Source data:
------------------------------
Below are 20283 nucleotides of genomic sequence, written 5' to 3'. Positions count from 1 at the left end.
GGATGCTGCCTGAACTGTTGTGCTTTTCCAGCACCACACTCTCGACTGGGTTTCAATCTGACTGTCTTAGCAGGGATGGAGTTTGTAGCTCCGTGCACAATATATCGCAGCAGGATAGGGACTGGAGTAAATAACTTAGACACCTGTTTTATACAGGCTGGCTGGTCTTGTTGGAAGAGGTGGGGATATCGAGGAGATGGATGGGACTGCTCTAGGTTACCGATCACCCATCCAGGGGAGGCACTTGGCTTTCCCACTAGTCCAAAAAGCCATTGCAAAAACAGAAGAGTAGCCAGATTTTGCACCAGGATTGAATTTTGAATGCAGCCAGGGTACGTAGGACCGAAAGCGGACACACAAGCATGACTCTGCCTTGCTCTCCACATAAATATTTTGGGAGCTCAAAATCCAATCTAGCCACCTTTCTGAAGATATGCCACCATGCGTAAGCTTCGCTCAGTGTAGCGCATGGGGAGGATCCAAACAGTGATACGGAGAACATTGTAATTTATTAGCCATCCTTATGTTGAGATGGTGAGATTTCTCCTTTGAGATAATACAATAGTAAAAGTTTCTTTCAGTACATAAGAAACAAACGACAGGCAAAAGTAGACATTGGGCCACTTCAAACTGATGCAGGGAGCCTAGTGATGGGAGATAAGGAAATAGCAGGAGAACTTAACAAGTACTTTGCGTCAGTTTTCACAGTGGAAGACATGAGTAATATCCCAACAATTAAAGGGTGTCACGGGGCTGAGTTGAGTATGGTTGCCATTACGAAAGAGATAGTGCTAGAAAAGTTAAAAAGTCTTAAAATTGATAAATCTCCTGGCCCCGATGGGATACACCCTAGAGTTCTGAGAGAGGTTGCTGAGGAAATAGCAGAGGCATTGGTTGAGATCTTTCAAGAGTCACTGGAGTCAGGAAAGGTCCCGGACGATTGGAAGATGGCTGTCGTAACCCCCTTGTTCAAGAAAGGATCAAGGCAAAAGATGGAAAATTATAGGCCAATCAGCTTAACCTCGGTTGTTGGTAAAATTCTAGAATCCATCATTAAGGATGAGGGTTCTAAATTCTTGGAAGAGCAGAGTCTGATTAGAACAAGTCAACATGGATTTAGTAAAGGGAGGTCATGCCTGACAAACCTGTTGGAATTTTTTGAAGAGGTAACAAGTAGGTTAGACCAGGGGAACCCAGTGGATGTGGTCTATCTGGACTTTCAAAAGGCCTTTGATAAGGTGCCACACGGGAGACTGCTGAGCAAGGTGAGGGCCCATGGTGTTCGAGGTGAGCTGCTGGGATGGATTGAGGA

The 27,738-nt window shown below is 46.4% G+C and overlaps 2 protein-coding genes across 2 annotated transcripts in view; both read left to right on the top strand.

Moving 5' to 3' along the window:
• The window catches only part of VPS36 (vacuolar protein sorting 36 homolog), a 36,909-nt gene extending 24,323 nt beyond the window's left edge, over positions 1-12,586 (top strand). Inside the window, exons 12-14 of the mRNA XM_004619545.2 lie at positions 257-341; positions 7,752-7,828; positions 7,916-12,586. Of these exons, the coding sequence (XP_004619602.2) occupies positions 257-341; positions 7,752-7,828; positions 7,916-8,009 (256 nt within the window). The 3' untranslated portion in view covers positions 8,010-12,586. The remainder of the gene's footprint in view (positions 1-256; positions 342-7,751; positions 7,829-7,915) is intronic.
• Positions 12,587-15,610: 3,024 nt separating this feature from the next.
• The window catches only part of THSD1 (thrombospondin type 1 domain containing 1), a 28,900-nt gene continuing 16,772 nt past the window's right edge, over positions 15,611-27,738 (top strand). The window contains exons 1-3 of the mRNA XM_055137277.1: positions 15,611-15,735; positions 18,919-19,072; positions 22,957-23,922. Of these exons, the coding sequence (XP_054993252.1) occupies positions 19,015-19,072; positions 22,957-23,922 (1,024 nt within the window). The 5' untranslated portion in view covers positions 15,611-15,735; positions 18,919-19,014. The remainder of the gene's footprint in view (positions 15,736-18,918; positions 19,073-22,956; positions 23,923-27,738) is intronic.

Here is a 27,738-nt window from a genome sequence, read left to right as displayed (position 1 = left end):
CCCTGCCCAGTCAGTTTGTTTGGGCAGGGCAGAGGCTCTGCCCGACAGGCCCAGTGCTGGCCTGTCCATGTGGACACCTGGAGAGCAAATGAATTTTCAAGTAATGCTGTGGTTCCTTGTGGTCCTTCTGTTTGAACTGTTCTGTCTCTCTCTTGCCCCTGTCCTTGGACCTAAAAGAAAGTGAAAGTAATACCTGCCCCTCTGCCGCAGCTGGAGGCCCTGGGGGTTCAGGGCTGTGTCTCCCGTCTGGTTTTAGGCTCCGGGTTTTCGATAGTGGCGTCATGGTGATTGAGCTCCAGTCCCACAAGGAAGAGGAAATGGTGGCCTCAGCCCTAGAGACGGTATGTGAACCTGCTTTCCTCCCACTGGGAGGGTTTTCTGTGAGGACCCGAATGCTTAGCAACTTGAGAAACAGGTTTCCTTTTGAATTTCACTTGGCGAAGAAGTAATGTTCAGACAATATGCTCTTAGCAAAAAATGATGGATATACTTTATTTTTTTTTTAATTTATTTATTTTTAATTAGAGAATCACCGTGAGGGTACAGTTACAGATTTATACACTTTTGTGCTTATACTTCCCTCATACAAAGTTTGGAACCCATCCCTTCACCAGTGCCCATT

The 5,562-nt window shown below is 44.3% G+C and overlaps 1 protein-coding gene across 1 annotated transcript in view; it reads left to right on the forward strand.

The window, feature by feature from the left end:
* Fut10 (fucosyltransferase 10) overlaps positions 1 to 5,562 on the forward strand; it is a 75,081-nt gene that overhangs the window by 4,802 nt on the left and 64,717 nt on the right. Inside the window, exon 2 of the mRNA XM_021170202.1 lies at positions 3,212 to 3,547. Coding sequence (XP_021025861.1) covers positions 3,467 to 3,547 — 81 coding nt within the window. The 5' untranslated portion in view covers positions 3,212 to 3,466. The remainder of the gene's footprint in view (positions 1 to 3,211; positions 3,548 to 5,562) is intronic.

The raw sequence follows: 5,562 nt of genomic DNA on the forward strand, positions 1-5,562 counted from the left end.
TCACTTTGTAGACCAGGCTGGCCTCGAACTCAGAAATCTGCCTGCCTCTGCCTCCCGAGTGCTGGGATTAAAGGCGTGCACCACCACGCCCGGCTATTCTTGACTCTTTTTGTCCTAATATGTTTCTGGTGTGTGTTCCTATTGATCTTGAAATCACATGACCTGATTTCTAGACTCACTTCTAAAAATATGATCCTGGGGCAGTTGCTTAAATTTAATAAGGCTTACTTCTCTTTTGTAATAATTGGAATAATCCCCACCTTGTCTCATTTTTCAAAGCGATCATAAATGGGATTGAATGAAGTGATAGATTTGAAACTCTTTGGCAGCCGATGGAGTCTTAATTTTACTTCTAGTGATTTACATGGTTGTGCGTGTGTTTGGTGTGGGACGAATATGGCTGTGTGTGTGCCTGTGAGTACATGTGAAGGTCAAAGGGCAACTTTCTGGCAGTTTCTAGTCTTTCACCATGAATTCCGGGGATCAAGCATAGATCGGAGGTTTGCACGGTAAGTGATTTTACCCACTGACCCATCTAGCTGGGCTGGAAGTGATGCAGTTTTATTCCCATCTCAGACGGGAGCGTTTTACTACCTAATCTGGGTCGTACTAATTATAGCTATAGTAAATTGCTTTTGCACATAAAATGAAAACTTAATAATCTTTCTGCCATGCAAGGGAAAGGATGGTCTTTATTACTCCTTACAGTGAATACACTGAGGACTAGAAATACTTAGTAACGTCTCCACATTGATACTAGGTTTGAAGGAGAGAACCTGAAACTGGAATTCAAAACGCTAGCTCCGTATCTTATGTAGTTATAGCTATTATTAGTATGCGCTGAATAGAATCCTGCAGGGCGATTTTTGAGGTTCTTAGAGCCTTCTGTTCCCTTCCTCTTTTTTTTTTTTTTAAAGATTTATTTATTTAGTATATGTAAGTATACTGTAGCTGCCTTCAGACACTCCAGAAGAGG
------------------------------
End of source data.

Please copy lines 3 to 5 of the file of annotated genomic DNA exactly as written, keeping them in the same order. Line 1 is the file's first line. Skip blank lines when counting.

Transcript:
The 27,738-nt window shown below is 46.4% G+C and overlaps 2 protein-coding genes across 2 annotated transcripts in view; both read left to right on the top strand.

Moving 5' to 3' along the window:
• The window catches only part of VPS36 (vacuolar protein sorting 36 homolog), a 36,909-nt gene extending 24,323 nt beyond the window's left edge, over positions 1-12,586 (top strand). Inside the window, exons 12-14 of the mRNA XM_004619545.2 lie at positions 257-341; positions 7,752-7,828; positions 7,916-12,586. Of these exons, the coding sequence (XP_004619602.2) occupies positions 257-341; positions 7,752-7,828; positions 7,916-8,009 (256 nt within the window). The 3' untranslated portion in view covers positions 8,010-12,586. The remainder of the gene's footprint in view (positions 1-256; positions 342-7,751; positions 7,829-7,915) is intronic.